In 1998 I was recovering from exhaustion, clinical depression and a long-term relationship breakup, feeling bleak, despondent and wasted. I hadn’t much to give. Enter Mick Martin, one of the most creative people I have ever met. Possessed of a profound and subtle musical sensibility, Mick had been part of the trio of Habit, the first band I wrote with that achieved commercial success, and appearing out of the blue, he somehow twisted my unwilling arm and got me involved in his music project.

Mick is a fan of pure pop, as well as artistic luminaries such as David Bowie, Tom Waits, Kraftwerk. When I first met him he was technician and a one-finger keyboard player, but that didn’t prevent him from having good musical ideas, many of which came from the time-honoured route of audio collage and sampling. Mick is also good collaboratively; with a strong sense of when a song is truly finished, he works hard to achieve his visions, but is prepared to share and include ideas, which is important. Mick was working with singer Emma Whittle, a backing vocalist in his brother Vince Clarke’s band Erasure. Our writing sessions benefited from Mick’s work ethic and the down-to-earth use of his own remarkable talent, which is conceptual and original but which doesn’t rely on being an instrumentalist, as much as his determination to write material for Emma, who he sincerely believed had what it takes.

Mick would never use his relationship to his famous brother for self-aggrandisement, or even (it sometimes seemed to me) perfectly logical advancement. If anything, having a famous brother made Mick wiser to the downside of the music business and conscious that he must tread his own path to succeed. Having brothers myself, I could understand that. But despite this caution, we did get to trade favours with Vince, and together we worked on material for Vince’s side project Family Fantastic and thus we earned studio time in Vince’s wonderful, sunken circular studio.

Emma hadn’t done a lot of writing, so the project was as much about writing songs which connected with her complex internal world as it was defining an artistic statement which we all felt could work in the hard, outer world of music business. In 18 months, we progressed from bouncy synth pop – the kind of material that Habit had been good at – to a more sophisticated, darker trip-hop tinged style which suited Emma’s voice and moods.

For me the pearl in the set has to be “Am I A Voyeur?” which is based on an infectious lounge groove in 3/4 which Mick had constructed. I was having a strong lyrics day, and working through aforesaid depression, wrote a fluent, punning lyric about the crime of looking but not having – an accurate description of my own situation – around a lazy jazz verse melody, which rose and soared plaintively in the chorus:

“Am I a voyeur on the outside looking in?
Find me a lawyer and book me for my sins
My case is hopeless, I have the wrong attitude
Guilty or blameless, the prosecution has to prove…
No judge or jury will hear my confession
Even if it’s over just won’t learn the lesson
God is my witness, and I have had enough
Release me I’m a prisoner of untouchable love…

Around you my whole world keeps turning
Inside out, so close we’re moving..”

Happily, Mick and Emma liked this idea, and the production went well. The icing on the cake was musician Sovra Wilson-Dickson who played delightful Stéphane Grappelli-esque violin for us in the middle eight.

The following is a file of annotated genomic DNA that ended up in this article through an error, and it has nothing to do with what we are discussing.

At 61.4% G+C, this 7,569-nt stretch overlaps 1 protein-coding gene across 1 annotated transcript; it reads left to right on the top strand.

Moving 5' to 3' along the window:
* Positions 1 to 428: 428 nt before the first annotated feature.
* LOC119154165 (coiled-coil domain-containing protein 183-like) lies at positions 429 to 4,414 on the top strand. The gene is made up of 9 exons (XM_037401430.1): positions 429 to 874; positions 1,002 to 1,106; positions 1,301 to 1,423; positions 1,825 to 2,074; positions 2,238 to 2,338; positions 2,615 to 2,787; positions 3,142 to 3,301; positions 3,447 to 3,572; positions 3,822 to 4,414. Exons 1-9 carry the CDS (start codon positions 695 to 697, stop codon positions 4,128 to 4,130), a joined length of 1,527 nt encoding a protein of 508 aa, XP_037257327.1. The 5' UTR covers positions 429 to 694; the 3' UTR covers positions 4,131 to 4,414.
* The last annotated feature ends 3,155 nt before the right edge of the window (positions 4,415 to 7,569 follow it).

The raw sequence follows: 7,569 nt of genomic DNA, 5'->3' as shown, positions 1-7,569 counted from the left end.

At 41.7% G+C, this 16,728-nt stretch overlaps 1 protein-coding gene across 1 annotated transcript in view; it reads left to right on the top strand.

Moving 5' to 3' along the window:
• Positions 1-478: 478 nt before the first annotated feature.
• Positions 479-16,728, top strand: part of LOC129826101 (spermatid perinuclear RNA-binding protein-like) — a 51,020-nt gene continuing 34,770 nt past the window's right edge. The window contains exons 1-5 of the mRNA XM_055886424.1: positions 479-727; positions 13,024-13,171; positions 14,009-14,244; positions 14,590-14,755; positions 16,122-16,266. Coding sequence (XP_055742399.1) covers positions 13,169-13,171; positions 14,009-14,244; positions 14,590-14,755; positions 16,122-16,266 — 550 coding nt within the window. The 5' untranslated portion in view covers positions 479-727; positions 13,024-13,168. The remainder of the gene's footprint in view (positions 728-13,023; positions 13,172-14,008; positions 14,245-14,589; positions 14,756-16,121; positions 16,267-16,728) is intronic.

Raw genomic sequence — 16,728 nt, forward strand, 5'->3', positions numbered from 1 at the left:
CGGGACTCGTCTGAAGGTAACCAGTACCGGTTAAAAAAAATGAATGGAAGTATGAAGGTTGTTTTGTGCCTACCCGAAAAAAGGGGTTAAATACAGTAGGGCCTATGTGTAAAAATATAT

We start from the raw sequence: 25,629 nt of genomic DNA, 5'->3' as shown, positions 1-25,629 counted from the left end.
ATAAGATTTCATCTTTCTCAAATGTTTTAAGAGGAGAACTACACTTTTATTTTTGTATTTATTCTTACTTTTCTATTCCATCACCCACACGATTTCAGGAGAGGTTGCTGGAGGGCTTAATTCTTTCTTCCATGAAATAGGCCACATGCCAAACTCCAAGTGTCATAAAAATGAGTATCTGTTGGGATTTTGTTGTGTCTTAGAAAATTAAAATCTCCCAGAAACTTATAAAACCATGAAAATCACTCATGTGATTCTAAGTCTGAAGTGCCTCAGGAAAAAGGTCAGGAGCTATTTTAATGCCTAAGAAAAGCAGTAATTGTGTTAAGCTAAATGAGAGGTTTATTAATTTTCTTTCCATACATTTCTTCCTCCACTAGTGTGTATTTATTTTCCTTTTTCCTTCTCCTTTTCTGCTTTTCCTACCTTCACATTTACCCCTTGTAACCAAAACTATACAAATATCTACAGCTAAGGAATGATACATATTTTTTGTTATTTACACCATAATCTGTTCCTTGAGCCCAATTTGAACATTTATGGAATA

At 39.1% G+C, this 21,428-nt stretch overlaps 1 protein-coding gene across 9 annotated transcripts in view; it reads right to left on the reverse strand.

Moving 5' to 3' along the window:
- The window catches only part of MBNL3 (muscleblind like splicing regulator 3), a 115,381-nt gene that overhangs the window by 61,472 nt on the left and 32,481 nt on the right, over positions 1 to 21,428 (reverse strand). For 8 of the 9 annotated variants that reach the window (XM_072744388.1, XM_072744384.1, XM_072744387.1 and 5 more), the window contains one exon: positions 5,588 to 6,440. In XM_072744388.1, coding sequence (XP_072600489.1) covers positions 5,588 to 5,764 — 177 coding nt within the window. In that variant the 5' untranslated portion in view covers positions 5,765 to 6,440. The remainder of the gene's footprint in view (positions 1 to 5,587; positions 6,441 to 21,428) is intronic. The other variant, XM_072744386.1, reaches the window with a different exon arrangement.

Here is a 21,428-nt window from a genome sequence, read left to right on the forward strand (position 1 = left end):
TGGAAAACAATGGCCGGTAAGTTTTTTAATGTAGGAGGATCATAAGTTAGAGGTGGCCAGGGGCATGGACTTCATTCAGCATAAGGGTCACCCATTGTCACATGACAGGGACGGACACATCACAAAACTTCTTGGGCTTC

I always thought we should translate this song into French.

This period was possibly the most important in my songwriting career. It arrived when I was spent, and showed me that I could still produce good songs, no matter the state of my emotional life. It’s not essential to be completely screwed up to write meaningful romantic songs, but it does give you a lot of material which is much better out than in, and I did need to let it out.

It also did me a lot of good to express myself through music without the strain of having to be the leader – Mick was leading the project, and Emma was the singer, which gave me a lot of freedom. The discipline of writing and producing, and the fellowship with Mick and Emma restored a level of confidence to me quite rapidly, which might otherwise have take years longer to resurface.

Some musical projects are healing to the people involved in them – for me, this was such a one.

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Music for Podcasts

I know quite a bit about music podcasting. As a writer / producer I’m in a quite a good position because when non-writers need a piece of music for podcast, which means they need to be able to provide music with the correct license applied, they have to search for it online, whereas I can sit and compose.

In 2006 myself and some friends started the UK Podcasters Association and for two and half years, I ran this small but important new media organisation. It brought me into contact with much of the music industry from the BPI to AIM to off-the-radar labels and artists, and questions which I answered on panels, in business meetings and on the telephone were consistently on the topic of music podcast licensing.

But most importantly, because of podcasting I became friends with many independent media makers from all over the world, warm-blooded mammals who are busy inheriting the new media earth from the dinosaur corporations. These people are so many steps ahead of the game. Some podcasters continue to put out quality, personal radio-style programming to large and loyal audiences, amd others have graduated into commercial activities which have transformed part-time hobbies into thriving businesses.

When in January 2007 Big Brother racism row erupted, I wanted to write about it but not to cover the same old boring ground. I couldn’t help but think about Shilpa Shetty’s accountant, and how delighted he must be with the cash windfall. That muse took me into the realms of fantasy, and so I composed and produced a track specifically for one particular podcaster, Martin Devaughan, officially the UK’s first podcaster having sparked up sometime in October 2004.

In this slow-tempo sardonic rap, the accountant of Shilpa Shetty is obsessed with the size of his manhood, having paid too much attention to spam emails, and it takes a rare moment of enlightenment and a reminder of the advice of the Kama Sutra to restore his sense of proportion – almost. Martin the cheeky sod sped it up for his podcast, but here is it restored to it’s proper languid pace.